Hiroshima junior high student and French pen pal clean Atomic Bomb Memorial Mound

by Kosuke Takeuchi, Staff Writer

Hiroshima resident Shoko Nakatomi met her French pen pal Odile Ruault for the first time on the morning of August 5 in Hiroshima Peace Memorial Park. The 13-year-old junior high school student has been corresponding with the 74-year-old Paris woman who visits Japan for the anniversary of the atomic bombing every year. While preparations were being made in the park for the Peace Memorial Ceremony, they did weeding around the Atomic Bomb Memorial Mound. Working together, they made efforts in support of a more peaceful world.

The two met in front of the Children’s Peace Monument at 5 a.m. Ms. Ruault was happy to finally meet Ms. Nakatomi in person and hugged her. They spent more than two hours working in silence around the mound.

After completing their work, a smiling Ms. Ruault said about her pen pal, “Shoko is like my granddaughter. I hope the younger generation will take up our wish for peace.” Ms. Nakatomi, a second-year student at Nagatsuka Junior High School, said, “I really felt that Ms. Ruault was communicating with the victims who rest here while she was working. I would like to listen to their voices, too, and do what I can for peace in the world.” They planned to attend the Peace Memorial Ceremony together on August 6.

On August 6, 2008, Ms. Nakatomi read an article about Ms. Ruault in the Chugoku Shimbun. The article said that Ms. Ruault had visited Hiroshima to clean around the mound for 14 years and remarked that “Hiroshima is a symbol of hope.”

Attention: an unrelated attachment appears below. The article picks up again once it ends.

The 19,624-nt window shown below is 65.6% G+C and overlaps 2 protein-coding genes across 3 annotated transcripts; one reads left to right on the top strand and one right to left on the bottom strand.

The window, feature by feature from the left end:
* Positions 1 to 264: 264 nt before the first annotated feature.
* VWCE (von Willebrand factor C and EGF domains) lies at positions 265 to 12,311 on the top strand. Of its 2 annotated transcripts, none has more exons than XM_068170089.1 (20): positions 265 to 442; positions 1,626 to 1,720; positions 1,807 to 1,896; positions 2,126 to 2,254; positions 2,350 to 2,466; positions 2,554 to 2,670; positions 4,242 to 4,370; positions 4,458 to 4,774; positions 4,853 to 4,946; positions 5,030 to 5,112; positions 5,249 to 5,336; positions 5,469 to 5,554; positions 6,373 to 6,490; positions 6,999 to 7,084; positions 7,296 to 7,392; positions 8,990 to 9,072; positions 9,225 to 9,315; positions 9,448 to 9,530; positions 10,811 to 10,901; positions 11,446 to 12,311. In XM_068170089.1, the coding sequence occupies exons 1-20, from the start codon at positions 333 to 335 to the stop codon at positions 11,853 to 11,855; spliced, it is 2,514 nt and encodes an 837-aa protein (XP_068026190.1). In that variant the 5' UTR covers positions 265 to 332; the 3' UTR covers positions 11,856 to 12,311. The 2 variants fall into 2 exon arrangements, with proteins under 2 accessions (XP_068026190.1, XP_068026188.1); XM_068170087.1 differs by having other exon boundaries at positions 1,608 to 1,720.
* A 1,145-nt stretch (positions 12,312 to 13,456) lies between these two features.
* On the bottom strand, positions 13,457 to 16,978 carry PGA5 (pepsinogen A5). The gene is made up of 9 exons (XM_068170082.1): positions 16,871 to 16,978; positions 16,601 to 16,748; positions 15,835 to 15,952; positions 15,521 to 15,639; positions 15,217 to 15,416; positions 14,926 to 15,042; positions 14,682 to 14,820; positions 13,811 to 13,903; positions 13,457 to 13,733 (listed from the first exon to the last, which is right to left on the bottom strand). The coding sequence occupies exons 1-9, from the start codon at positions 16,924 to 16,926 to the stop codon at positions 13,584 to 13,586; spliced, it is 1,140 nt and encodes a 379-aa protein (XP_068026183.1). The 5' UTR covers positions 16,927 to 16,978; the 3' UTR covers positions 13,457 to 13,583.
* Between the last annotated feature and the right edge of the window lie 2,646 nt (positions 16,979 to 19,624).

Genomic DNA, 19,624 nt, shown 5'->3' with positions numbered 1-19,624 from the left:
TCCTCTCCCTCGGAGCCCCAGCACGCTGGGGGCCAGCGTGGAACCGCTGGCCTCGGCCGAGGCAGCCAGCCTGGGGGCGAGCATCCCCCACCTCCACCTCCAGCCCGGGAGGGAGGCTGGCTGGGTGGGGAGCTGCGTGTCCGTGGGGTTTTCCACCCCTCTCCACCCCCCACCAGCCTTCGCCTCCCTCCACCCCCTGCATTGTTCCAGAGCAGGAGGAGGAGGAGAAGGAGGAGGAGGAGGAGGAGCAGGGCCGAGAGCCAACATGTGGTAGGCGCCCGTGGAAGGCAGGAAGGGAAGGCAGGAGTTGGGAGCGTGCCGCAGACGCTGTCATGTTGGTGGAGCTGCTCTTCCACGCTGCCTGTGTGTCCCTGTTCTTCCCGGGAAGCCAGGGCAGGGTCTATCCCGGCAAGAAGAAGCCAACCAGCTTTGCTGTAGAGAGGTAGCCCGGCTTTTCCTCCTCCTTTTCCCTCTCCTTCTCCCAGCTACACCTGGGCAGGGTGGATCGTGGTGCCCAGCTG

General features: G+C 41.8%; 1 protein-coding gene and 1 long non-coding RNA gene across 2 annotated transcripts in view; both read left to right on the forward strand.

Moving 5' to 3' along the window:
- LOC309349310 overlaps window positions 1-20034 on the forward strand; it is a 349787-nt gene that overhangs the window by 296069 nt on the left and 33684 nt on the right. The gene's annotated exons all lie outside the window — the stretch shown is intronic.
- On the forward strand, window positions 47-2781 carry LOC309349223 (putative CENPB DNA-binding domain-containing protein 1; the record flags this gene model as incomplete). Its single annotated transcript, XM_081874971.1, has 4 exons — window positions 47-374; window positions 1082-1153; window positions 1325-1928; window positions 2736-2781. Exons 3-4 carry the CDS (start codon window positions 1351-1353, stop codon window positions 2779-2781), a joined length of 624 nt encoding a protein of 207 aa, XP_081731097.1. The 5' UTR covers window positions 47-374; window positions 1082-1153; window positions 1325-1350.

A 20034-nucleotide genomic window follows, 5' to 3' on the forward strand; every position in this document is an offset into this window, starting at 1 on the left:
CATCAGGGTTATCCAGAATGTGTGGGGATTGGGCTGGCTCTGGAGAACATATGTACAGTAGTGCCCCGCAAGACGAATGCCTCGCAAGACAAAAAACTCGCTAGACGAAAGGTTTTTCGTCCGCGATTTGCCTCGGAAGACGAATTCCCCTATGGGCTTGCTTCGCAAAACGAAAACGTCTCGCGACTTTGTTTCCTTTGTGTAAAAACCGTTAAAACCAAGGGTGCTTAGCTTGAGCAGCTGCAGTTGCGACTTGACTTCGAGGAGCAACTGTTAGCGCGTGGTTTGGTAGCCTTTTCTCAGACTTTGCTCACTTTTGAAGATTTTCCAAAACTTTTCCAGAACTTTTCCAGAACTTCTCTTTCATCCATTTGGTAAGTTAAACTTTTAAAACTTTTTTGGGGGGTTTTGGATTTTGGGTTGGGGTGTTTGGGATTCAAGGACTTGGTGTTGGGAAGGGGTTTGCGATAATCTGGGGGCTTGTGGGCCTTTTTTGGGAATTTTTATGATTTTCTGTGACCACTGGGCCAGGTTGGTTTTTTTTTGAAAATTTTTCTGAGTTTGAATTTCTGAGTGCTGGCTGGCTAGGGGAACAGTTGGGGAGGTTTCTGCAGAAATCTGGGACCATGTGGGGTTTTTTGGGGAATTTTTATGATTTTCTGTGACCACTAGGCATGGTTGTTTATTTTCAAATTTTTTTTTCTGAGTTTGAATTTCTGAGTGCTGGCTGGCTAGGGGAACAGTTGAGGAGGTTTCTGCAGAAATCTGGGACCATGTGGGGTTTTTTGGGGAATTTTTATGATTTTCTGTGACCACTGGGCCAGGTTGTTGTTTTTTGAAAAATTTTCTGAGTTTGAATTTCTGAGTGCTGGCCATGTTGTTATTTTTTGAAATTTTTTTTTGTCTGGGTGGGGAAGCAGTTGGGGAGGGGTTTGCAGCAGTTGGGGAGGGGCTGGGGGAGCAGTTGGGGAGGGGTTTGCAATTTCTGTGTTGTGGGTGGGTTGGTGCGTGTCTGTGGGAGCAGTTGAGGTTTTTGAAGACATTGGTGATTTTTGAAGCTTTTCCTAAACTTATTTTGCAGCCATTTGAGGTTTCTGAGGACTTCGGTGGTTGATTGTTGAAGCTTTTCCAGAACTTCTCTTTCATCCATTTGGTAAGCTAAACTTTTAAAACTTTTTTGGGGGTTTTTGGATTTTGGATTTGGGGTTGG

Ms. Nakatomi could not understand why Ms. Ruault considered Hiroshima a symbol of hope, since the atomic bombing is viewed in such a negative light. She phoned Ms. Ruault while she was still in Japan, got her home address, and they began to exchange letters in English.

In one letter, Ms. Ruault wrote about her experience of seeing cherry blossoms in the spring of 1992, when she first visited Peace Memorial Park, and added that was the time she found hope.

Ms. Nakatomi had gained the answer to her question. “I think the smiles of the Hiroshima people, in overcoming the tragedy, made her use the word hope.” Inspired by this friendship with a person of a very different age, language, and nation, she has, for the first time, begun folding 1,000 paper cranes to dedicate to the Children’s Peace Monument.

(Originally published on August 6, 2009)